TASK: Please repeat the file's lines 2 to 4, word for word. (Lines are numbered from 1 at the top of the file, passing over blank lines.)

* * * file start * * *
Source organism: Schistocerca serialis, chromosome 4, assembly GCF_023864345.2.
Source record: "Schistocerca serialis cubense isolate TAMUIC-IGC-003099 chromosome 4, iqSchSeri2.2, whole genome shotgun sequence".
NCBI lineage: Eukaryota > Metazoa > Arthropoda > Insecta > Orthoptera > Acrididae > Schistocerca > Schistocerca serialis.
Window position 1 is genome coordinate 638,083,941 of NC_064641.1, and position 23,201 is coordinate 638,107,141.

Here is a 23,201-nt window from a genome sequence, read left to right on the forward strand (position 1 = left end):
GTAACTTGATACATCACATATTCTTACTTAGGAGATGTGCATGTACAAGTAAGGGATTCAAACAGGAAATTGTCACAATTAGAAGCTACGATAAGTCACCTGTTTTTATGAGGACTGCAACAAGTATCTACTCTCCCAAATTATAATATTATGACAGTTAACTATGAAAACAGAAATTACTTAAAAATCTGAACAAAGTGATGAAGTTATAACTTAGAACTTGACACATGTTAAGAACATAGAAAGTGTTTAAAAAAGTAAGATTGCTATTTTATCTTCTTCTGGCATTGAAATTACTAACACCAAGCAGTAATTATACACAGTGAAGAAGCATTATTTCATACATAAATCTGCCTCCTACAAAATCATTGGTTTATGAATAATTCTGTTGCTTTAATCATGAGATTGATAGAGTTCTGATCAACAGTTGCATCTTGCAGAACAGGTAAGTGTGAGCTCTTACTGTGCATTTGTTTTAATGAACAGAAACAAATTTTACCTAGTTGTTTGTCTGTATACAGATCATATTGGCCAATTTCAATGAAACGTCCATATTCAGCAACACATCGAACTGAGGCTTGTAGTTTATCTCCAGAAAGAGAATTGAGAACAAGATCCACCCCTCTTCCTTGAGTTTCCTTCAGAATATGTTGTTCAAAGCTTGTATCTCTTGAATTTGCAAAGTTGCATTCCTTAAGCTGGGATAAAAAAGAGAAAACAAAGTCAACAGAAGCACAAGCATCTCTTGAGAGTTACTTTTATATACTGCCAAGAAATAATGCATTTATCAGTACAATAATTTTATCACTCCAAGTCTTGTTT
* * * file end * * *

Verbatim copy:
Source record: "Schistocerca serialis cubense isolate TAMUIC-IGC-003099 chromosome 4, iqSchSeri2.2, whole genome shotgun sequence".
NCBI lineage: Eukaryota > Metazoa > Arthropoda > Insecta > Orthoptera > Acrididae > Schistocerca > Schistocerca serialis.
Window position 1 is genome coordinate 638,083,941 of NC_064641.1, and position 23,201 is coordinate 638,107,141.